Last September, GlaxoSmithKline settled a 17-year-old dispute with the Internal Revenue Service over transfer pricing. The pharmaceutical giant agreed to pay the government $3.4 billion, the largest tax settlement in IRS history. The payment, which amounts to about 40 percent of the company’s operating cash flow, is a reminder of the risks multinational corporations face as intercompany transactions come under increasing regulatory scrutiny.
Transfer pricing, which is supposed to value the sale of goods and services between corporate units at an arm’s-length price, allocates corporate profit and tax among different jurisdictions, based on where economic value was created. Those allocations arouse regulators’ suspicions when large differences in tax rates are involved. Testifying before the Senate Finance Committee in June 2006, IRS commissioner Mark Everson charged that companies “often manipulate the price” of activities between units so that one unit’s income is “ostensibly earned in low tax jurisdictions, or in no jurisdiction, rather than the U.S.”
Given the agency’s concern over the “tax gap,” the shortfall between taxes owed and taxes paid, it’s not surprising that the IRS has made transfer pricing a top enforcement priority. Four years ago, it instructed its field examiners to make sure that companies had documentation on their transfer-pricing policies, including their choice of methods to calculate the arm’s-length price and the economic and business reasons for each corporate unit. Since then, the IRS has intensified its scrutiny. The agency has created a multifunctional team headed by an executive who coordinates transfer-pricing investigations among lawyers and other experts at the IRS.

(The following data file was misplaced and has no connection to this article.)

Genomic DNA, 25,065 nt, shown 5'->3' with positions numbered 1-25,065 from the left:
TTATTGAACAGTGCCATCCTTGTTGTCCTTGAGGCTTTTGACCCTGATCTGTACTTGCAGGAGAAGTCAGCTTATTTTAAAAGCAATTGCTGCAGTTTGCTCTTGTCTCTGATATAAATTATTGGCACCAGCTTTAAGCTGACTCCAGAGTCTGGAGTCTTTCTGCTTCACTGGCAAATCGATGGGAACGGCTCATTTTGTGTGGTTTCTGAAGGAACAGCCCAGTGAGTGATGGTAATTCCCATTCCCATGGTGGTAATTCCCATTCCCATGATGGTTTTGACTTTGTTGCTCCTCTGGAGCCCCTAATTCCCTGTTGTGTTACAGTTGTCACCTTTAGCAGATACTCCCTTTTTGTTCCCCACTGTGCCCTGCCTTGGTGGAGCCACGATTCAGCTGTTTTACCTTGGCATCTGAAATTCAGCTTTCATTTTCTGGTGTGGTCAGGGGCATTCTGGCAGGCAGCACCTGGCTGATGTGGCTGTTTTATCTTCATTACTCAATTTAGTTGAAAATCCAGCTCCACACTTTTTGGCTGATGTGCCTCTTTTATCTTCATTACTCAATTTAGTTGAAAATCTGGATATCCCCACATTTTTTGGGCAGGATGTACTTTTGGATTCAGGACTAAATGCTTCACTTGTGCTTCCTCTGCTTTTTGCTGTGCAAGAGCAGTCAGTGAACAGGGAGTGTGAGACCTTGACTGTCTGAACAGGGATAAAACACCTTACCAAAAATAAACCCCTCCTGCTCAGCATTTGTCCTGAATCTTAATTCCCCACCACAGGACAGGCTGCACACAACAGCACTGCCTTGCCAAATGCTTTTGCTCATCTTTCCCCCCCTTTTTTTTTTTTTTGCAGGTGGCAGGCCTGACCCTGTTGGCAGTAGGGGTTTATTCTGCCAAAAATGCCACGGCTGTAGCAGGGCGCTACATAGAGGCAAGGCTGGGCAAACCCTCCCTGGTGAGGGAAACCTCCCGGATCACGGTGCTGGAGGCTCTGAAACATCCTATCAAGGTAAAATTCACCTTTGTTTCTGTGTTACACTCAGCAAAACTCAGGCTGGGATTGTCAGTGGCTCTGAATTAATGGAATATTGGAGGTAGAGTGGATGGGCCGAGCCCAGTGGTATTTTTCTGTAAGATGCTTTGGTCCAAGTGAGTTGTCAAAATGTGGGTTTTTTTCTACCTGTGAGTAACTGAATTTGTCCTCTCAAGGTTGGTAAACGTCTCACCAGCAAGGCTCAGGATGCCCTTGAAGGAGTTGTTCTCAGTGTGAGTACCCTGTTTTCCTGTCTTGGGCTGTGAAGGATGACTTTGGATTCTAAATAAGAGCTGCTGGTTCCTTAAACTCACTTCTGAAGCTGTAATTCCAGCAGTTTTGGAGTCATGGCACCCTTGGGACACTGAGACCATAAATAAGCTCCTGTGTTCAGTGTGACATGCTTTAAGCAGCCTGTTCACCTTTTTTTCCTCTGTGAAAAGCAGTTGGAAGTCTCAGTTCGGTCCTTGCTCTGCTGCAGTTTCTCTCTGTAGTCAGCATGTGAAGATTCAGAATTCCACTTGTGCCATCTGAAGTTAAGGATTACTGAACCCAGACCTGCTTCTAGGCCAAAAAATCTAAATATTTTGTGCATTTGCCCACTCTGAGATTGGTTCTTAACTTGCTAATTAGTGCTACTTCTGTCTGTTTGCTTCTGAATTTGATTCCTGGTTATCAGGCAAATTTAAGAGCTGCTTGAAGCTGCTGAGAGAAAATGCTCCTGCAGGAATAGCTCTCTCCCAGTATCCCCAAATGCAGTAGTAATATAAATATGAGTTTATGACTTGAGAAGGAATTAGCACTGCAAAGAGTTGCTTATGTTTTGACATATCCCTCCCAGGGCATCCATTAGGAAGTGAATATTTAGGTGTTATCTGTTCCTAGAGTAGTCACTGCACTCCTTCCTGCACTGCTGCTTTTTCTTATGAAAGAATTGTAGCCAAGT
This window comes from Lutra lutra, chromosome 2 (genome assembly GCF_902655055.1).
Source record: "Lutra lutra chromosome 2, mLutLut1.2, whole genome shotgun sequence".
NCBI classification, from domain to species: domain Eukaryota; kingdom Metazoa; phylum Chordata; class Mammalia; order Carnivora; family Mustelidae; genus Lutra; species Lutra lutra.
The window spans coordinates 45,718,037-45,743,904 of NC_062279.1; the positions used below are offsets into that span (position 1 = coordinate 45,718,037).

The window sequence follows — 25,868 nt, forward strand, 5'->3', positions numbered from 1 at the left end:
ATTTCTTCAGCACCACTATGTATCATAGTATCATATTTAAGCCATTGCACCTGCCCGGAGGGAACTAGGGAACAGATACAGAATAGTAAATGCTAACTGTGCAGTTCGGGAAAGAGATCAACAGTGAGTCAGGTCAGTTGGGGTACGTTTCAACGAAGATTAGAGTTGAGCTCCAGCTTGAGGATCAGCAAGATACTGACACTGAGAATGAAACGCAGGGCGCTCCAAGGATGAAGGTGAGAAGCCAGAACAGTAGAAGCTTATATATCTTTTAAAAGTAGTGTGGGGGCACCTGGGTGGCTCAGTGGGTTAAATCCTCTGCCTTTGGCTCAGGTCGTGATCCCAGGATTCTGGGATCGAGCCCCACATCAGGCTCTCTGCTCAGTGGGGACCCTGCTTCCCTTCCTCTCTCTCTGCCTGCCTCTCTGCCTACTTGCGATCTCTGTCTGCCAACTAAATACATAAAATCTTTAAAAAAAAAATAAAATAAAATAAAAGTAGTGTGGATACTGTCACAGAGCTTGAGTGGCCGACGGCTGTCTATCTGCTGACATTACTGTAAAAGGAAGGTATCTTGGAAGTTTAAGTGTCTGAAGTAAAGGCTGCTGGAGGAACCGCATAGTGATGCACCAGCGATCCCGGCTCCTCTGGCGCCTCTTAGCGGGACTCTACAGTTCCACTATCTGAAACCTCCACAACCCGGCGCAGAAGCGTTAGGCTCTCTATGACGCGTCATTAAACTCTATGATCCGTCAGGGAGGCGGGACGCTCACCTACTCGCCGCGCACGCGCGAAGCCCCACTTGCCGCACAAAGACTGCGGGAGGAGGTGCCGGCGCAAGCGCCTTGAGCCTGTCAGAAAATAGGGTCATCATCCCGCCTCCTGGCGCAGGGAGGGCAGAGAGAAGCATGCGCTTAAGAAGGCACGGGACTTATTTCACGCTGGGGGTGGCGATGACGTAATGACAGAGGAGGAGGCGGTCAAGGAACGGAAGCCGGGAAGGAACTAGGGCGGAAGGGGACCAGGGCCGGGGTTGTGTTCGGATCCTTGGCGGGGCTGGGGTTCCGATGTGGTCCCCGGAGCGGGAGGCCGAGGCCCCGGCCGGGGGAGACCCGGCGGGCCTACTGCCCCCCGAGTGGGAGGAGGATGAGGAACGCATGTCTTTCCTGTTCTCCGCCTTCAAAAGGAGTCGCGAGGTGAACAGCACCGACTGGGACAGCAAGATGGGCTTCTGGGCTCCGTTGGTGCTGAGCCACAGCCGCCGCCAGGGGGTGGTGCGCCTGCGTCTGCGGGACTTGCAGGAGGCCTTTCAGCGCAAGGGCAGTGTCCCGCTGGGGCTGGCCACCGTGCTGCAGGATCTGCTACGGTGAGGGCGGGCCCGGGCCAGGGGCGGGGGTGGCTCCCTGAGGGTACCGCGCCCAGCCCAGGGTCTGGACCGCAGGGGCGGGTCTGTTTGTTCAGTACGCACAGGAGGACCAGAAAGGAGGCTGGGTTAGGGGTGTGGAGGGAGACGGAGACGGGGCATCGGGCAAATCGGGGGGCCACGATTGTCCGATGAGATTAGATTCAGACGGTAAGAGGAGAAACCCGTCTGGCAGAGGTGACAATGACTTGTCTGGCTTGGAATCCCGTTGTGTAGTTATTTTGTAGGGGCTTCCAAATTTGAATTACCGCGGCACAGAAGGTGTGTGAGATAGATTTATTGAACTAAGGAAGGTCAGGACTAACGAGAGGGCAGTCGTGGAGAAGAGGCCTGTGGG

The effort is paying off. In fiscal 2005, the IRS Penalty Screening Committee reviewed 27 tax years and approved transfer-pricing penalties for each, according to Frank Ng, deputy commissioner, large and midsize business, international. In fiscal 2006, the committee reviewed 55 tax years. In all cases but one the penalty was approved and companies were forced to cough up cash.
The IRS isn’t the only tax authority assembling economists, lawyers, and accountants to improve its oversight of transfer pricing. “Tax authorities around the world are increasing their focus on transfer pricing and sharing taxpayer information more readily with other [transfer pricing] treaty parties,” cautions David Canale, director of national transfer-pricing services at Ernst & Young.
Put It in Writing
As the GlaxoSmithKline case shows, the stakes in transfer-pricing disputes can be enormous. In addition to the tax owed, penalties can range from 20 percent of the tax deficiency to 40 percent, according to Solomon Packer, an accounting professor at Baruch College Graduate School. An even bigger risk is the potential for double taxation when different tax jurisdictions claim the same slices of a firm’s revenue. Such a scenario could lead to costly legal disputes and a high effective tax rate if the company isn’t successful in its defense.
One way to mitigate those risks is to conduct a transfer-pricing study. Such documentation, which is not required by law, shows how a company arrived at an arm’s-length price for intercompany transactions. A transfer-pricing study protects a business from a stiff penalty in the event of a tax adjustment by the IRS, notes Steven Musher, IRS associate chief counsel, international.